Every Bride Needs Something Blue

Tales Of An Educated Debutante

on life, loss and the joy that rules the day.


The future is far away and scary, but today is lovely.

Adrian H. Wood, PhD



Monday, October 03, 2016 Adrian Wood Comments (2)

Do you ever feel like the life you are living is not really your life? Perhaps a faux landscape and and though you do your best to participate, you can not be sure if this is actually your life or that you are an outsider, watching someone else's life. The illness and death of my brother provoked that response to reality though somehow that seemed a plausible, even natural reaction. The distant snapshots I take today are only of myself and my son, Amos. We both are very much alive and well, yet my mind still has not fully realized that I have a special needs child.
In most moments, I am great and he is great and our family is great. It's especially easy when it's just us around. We all accept him for himself as all families do with their precious members. My mind doesn't blink in those moments and it is so freeing to not worry, not analyze the happenings in the environment around us, to just be ourselves. I can be wife, mom of three fairly typical children and one special needs child without batting an eye. It's easy peasy when safe in our family cocoon.
It's the new, the unpredictable, the social settings with others (there are so many), and even when I think I'm ready for real life, I never am. I never am. Today we went to the ribbon cutting of an amazing playground accessible for kids with special needs and their siblings or typically developing children. It is an amazing place, beautiful and functional, fun and beyond anything our small community has ever had available. My heart smiled as Amos flew up ramps and down interesting sensory slides. The trouble is that Amos needs that playground and that acknowledgement is not quite so easy to do.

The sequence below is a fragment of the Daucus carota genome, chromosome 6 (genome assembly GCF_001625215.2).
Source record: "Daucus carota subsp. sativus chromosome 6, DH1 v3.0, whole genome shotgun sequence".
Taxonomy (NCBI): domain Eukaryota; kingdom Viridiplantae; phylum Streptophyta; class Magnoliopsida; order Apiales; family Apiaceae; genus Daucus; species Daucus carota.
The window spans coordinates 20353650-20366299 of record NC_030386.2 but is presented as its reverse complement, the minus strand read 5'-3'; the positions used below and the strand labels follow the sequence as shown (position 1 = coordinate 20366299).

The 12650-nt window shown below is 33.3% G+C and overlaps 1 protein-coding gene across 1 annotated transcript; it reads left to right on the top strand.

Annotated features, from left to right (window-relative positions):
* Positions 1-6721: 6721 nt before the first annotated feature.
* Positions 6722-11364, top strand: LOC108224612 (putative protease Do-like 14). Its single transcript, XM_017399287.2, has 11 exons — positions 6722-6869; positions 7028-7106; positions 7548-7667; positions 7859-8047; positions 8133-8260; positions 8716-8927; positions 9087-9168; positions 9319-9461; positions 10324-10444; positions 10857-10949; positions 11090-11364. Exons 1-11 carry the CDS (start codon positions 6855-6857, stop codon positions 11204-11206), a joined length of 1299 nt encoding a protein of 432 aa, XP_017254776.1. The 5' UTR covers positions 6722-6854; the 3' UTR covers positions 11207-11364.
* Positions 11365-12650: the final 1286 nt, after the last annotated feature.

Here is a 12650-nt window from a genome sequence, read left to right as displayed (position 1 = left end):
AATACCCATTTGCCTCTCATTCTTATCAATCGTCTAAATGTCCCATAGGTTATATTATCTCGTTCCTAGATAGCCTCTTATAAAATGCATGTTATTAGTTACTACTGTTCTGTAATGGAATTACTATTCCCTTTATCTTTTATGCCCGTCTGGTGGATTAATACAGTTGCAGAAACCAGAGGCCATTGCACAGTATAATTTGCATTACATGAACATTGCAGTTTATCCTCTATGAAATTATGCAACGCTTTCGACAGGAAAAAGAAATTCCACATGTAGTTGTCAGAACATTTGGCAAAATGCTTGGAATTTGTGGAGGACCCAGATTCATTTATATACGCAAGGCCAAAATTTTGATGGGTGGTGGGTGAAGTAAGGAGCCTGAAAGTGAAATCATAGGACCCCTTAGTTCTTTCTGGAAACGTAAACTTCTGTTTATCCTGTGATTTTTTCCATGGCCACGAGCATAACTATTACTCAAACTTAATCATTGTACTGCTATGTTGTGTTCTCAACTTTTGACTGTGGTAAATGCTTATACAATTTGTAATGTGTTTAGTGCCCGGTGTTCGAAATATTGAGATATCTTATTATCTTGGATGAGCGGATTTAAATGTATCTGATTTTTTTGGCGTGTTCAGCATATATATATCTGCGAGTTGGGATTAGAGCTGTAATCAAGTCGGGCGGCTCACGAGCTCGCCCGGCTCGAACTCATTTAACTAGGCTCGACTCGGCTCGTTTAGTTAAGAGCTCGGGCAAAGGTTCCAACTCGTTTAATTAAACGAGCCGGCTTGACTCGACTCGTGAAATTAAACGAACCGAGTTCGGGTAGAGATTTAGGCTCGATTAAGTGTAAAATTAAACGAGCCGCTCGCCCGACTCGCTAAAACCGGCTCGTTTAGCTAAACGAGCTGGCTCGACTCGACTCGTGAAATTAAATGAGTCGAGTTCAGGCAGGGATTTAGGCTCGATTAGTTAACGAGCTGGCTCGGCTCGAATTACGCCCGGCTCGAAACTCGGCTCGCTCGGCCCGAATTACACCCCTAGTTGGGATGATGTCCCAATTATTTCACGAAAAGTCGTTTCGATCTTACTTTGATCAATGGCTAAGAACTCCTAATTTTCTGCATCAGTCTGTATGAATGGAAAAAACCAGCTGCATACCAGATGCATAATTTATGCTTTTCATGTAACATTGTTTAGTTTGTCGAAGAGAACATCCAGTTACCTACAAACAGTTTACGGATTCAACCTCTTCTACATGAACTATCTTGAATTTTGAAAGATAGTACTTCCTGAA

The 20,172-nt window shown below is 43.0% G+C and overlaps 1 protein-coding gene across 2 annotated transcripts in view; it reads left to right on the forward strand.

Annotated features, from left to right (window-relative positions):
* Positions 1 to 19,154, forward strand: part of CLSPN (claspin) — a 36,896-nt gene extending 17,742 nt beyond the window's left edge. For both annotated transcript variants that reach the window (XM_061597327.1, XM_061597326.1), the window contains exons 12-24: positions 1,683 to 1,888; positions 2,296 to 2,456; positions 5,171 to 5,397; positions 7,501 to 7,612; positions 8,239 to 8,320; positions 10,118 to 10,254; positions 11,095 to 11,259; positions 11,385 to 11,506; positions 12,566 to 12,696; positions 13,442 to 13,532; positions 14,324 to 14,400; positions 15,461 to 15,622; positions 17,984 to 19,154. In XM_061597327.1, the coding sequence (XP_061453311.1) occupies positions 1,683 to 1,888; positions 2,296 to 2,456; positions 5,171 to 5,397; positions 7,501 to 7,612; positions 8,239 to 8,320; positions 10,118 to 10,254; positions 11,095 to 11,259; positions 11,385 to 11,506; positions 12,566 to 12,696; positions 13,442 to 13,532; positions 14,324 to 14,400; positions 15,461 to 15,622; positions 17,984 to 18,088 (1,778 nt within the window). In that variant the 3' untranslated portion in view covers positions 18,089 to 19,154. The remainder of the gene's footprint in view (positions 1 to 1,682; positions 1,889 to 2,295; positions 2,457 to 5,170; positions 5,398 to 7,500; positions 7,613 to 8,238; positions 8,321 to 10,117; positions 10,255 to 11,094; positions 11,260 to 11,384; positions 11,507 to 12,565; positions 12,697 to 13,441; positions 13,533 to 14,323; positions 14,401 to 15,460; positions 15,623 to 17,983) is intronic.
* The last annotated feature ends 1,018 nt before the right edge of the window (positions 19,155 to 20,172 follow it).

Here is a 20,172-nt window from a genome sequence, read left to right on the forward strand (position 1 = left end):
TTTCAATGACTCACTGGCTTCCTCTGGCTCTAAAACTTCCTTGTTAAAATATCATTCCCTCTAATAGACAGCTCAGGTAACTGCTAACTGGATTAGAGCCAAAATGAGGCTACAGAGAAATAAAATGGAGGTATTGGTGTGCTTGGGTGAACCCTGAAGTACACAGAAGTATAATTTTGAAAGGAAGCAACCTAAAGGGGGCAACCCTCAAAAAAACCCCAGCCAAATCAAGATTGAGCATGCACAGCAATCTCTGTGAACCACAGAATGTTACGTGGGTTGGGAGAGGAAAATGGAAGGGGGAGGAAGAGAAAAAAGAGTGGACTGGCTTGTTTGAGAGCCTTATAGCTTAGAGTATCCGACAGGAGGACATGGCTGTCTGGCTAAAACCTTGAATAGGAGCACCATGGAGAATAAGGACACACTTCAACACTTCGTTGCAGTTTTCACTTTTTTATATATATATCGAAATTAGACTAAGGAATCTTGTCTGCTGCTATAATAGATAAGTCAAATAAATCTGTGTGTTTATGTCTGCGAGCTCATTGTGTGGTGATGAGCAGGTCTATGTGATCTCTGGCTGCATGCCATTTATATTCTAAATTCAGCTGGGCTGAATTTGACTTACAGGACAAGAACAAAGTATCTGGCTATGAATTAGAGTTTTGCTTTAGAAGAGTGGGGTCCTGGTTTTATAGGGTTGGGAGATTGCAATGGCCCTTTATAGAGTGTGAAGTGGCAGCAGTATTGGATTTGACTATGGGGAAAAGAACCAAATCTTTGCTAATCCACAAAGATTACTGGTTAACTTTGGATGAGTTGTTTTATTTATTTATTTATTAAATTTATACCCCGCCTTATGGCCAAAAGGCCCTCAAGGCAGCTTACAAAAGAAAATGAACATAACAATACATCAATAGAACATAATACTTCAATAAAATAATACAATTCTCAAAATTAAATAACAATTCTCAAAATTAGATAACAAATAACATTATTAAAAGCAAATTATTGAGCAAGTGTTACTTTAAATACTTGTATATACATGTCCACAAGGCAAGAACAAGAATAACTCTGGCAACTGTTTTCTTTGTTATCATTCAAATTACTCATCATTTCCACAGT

I wish I knew why. I wish I knew why my mind won't obey my heart. I wish my steady trust and faith would quell the tears that so often spring to my eyes and lodge in my throat. I love my precious son and for him, I would move mountains but there are none to move. The abyss of the unknown looms large on the horizon and I am left to embrace the life he has been given and that means being thankful for a playground that will benefit him. I chose joy in that moment, stifled the unshed tears, chased him up ramps, flew together down the slide and pushed him on the zip line.
Later, when things were quiet, I shed those tears that could wait and I allowed the grief to wash over me for the life I never knew would be ours. Like the rains that come and feed the crops, my tears fell and healed my soul. I shall not let them get the best of me or steal my joy in the moment. I will release them to the earth as long as they beckon and then, I will smile when the sun comes out again. It always does, you know.

Anonymous commented on 04-Oct-2016 06:36 AM
Heartwarming and incredibly transparent. Love and admiration, Moi
Natalie Sewell Reddell commented on 07-Oct-2016 10:39 PM
Beautifully written, A. You're right to grieve. Grief is so complicated but so simple. There is no way around it. I believe the tears are the healing, too. The release of The Pain. You are helping so many but sharing your story. You have a gift. Keep writing... xoxo

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